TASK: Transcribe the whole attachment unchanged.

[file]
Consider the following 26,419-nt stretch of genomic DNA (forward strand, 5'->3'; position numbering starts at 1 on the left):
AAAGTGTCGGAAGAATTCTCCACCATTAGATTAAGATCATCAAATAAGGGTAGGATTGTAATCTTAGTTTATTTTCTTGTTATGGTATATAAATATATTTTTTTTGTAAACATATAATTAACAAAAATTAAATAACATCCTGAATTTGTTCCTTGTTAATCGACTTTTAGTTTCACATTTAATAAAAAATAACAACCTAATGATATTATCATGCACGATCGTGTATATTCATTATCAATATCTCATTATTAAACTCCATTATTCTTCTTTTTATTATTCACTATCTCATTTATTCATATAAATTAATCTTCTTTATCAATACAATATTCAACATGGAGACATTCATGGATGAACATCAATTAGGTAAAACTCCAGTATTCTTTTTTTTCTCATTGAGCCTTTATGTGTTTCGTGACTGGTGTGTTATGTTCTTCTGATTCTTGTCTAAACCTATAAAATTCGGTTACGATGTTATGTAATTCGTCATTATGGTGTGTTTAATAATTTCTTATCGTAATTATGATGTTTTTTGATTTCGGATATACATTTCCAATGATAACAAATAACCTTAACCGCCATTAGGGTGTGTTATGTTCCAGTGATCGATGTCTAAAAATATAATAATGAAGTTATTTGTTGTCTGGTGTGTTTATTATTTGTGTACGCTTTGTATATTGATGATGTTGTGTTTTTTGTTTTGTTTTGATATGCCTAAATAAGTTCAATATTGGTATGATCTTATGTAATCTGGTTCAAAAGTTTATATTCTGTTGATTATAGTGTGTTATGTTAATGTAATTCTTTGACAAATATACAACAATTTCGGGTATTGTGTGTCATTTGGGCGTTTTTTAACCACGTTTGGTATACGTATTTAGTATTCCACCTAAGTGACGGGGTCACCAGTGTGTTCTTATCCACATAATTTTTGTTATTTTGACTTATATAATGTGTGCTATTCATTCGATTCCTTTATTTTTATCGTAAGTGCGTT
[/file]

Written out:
Consider the following 26,419-nt stretch of genomic DNA (forward strand, 5'->3'; position numbering starts at 1 on the left):
AAAGTGTCGGAAGAATTCTCCACCATTAGATTAAGATCATCAAATAAGGGTAGGATTGTAATCTTAGTTTATTTTCTTGTTATGGTATATAAATATATTTTTTTTGTAAACATATAATTAACAAAAATTAAATAACATCCTGAATTTGTTCCTTGTTAATCGACTTTTAGTTTCACATTTAATAAAAAATAACAACCTAATGATATTATCATGCACGATCGTGTATATTCATTATCAATATCTCATTATTAAACTCCATTATTCTTCTTTTTATTATTCACTATCTCATTTATTCATATAAATTAATCTTCTTTATCAATACAATATTCAACATGGAGACATTCATGGATGAACATCAATTAGGTAAAACTCCAGTATTCTTTTTTTTCTCATTGAGCCTTTATGTGTTTCGTGACTGGTGTGTTATGTTCTTCTGATTCTTGTCTAAACCTATAAAATTCGGTTACGATGTTATGTAATTCGTCATTATGGTGTGTTTAATAATTTCTTATCGTAATTATGATGTTTTTTGATTTCGGATATACATTTCCAATGATAACAAATAACCTTAACCGCCATTAGGGTGTGTTATGTTCCAGTGATCGATGTCTAAAAATATAATAATGAAGTTATTTGTTGTCTGGTGTGTTTATTATTTGTGTACGCTTTGTATATTGATGATGTTGTGTTTTTTGTTTTGTTTTGATATGCCTAAATAAGTTCAATATTGGTATGATCTTATGTAATCTGGTTCAAAAGTTTATATTCTGTTGATTATAGTGTGTTATGTTAATGTAATTCTTTGACAAATATACAACAATTTCGGGTATTGTGTGTCATTTGGGCGTTTTTTAACCACGTTTGGTATACGTATTTAGTATTCCACCTAAGTGACGGGGTCACCAGTGTGTTCTTATCCACATAATTTTTGTTATTTTGACTTATATAATGTGTGCTATTCATTCGATTCCTTTATTTTTATCGTAAGTGCGTT